Bully (video game)
Gamebryo (Scholarship Edition)
|Mode(s)||Single-player, multiplayer (Wii, X360, Anniversary Edition)|
Bully[b] is an action-adventure video game developed by Rockstar Vancouver and published by Rockstar Games. It was released on 17 October 2006, for PlayStation 2. A remastered version of the game, subtitled Scholarship Edition, was developed by Mad Doc Software and was released on 4 March 2008, for Xbox 360 and Wii, and on 21 October 2008, for Microsoft Windows. Bully was re-released for PlayStation 4 available via digital download from PlayStation Network on 22 March 2016. An updated version of the Scholarship Edition, titled Anniversary Edition, was developed by War Drum Studios and was released for Android and iOS on 8 December 2016.
Set within the fictional town of Bullworth, the story follows a student and his efforts to rise through the ranks of the school system. The open world design lets the player freely roam Bullworth, which includes a number of towns. The game is played from a third-person perspective and its world is navigated on-foot, skateboard, scooter, bicycle or go-kart. Players control James "Jimmy" Hopkins, a student who is involuntarily enrolled at Bullworth Academy. He discovers that the school is filled with bullies, and becomes determined to bring peace, ultimately becoming more respected among town groups. Jimmy is also expected to attend class, which is a main gameplay aspect. In Scholarship Edition, a two-player competitive multiplayer mode lets two players compete for the highest score in different classes.
Despite initial controversy for its expected violence and homosexual content, Bully received positive reviews, with praise directed at the game's missions, narrative and characters. The original version of Bully sold over 1.5 million copies, and received multiple year-end accolades.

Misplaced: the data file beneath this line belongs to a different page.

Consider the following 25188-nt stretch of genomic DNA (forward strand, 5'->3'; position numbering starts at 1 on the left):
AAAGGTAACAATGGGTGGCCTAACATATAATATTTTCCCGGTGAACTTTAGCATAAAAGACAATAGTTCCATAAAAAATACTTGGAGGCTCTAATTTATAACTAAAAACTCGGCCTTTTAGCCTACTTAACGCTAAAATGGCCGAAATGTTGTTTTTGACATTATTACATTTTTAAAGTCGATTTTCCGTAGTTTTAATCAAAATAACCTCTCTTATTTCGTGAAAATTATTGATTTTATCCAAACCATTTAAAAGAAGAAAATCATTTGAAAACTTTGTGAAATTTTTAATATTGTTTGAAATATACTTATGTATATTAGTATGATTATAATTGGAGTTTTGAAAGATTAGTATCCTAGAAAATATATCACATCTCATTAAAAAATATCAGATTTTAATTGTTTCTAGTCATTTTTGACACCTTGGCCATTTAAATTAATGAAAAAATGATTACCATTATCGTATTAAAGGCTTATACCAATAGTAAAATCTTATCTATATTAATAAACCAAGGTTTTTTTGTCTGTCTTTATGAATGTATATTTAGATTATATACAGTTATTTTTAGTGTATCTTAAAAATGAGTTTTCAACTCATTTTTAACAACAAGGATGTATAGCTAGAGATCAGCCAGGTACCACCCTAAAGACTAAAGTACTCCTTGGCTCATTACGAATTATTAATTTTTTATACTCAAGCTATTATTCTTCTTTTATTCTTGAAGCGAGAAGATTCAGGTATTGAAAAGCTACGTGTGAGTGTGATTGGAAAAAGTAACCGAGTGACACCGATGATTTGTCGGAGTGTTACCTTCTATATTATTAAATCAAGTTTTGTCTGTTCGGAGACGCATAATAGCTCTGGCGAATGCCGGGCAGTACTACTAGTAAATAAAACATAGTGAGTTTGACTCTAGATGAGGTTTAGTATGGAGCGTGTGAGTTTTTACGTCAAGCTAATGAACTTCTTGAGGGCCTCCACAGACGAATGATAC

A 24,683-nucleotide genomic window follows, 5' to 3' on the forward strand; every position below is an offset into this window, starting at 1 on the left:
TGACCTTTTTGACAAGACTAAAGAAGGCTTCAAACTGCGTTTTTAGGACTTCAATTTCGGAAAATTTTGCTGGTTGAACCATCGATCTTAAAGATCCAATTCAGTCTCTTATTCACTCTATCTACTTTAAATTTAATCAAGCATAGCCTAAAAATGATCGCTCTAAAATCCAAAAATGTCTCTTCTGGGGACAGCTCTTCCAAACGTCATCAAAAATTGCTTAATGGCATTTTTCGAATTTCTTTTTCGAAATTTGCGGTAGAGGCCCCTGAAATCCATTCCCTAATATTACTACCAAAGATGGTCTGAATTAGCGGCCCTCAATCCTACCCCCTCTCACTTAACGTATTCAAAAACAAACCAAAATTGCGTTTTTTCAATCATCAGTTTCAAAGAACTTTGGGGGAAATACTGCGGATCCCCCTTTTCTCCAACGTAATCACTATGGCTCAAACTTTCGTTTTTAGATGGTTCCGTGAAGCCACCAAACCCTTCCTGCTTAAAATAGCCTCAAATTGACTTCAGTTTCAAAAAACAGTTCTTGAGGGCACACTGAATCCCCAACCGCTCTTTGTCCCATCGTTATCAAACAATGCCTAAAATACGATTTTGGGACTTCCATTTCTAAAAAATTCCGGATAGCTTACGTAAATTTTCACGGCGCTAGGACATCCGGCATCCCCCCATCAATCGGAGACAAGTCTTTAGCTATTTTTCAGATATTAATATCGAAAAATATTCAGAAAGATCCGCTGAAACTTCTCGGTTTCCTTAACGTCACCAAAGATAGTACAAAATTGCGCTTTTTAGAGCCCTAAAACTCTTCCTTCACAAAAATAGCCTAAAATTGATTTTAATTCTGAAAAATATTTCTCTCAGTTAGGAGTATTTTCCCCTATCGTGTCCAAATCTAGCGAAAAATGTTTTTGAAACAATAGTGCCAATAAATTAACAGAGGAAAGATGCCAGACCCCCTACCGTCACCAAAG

Bully is an action-adventure game set in an open world environment and played from a third-person perspective. The game's single-player mode lets the player control a high school student—teenage rebel James "Jimmy" Hopkins. Throughout the story, Jimmy rises through the ranks of the school groups, which include the Bullies, Nerds, Preppies, Greasers, and Jock archetypes. Players complete missions—linear scenarios with set objectives—to progress through the story. Outside of missions, the player can freely roam the game's open world, and have the ability to complete optional side missions. The world of Bully, named Bullworth, is separated between five areas: Bullworth Academy, Old Bullworth Vale, Bullworth Town, New Coventry, and the Blue Skies Industrial Area. At the beginning of the game, the player can only explore Bullworth Academy, with all other areas unlocking as the story progresses.
The player can use melee attacks and weapons to fight enemies,[c] and may run, jump, swim or use vehicles to navigate the game's world.[d] Bus stops are located in various locations around the world, allowing the player to quickly travel back to Bullworth Academy. Should the player take damage, their health meter can be fully regenerated using multiple techniques, such as drinking sodas, which can be obtained from vending machines. If the player breaks rules while playing, the game's authority figures may respond as indicated by a "trouble" meter in the head-up display (HUD). On the meter, the displayed levels indicate the current level of severity (for example, at the maximum sixth level, efforts by all authority figures to incapacitate the player become very aggressive). Authority figures will search for the player who escape their line of sight; the trouble meter enters a cool-down mode and eventually recedes when the player has evaded the authority figures.
When not performing missions, the player have the ability to attend classes; truanting a required class is a rule violation. Each class grants the player with a special ability upon passing; for example, English allows players to apologise to authority figures after violating rules, and Chemistry grants the player with the ability to create firecrackers, Stink Bombs, and Itching Powder. The player can also be able to initiate romantic relationships with non-player characters, acquiring the ability to give them gifts and kiss them, kissing also replenishes health.
Bully takes place at Bullworth Academy, a private boarding school in the New England region of the United States. After being expelled from seven previous schools, the game's protagonist, 15-year old James "Jimmy" Hopkins, is sent there for a year while his mother and her new husband go on their honeymoon. Surrounding the Academy is the town of Bullworth, which appears to exist in the same fictional universe as the Grand Theft Auto series. The school campus is designed in a neo-gothic style, similar to public schools and colleges in the United Kingdom and New England, such as Fettes College in Edinburgh.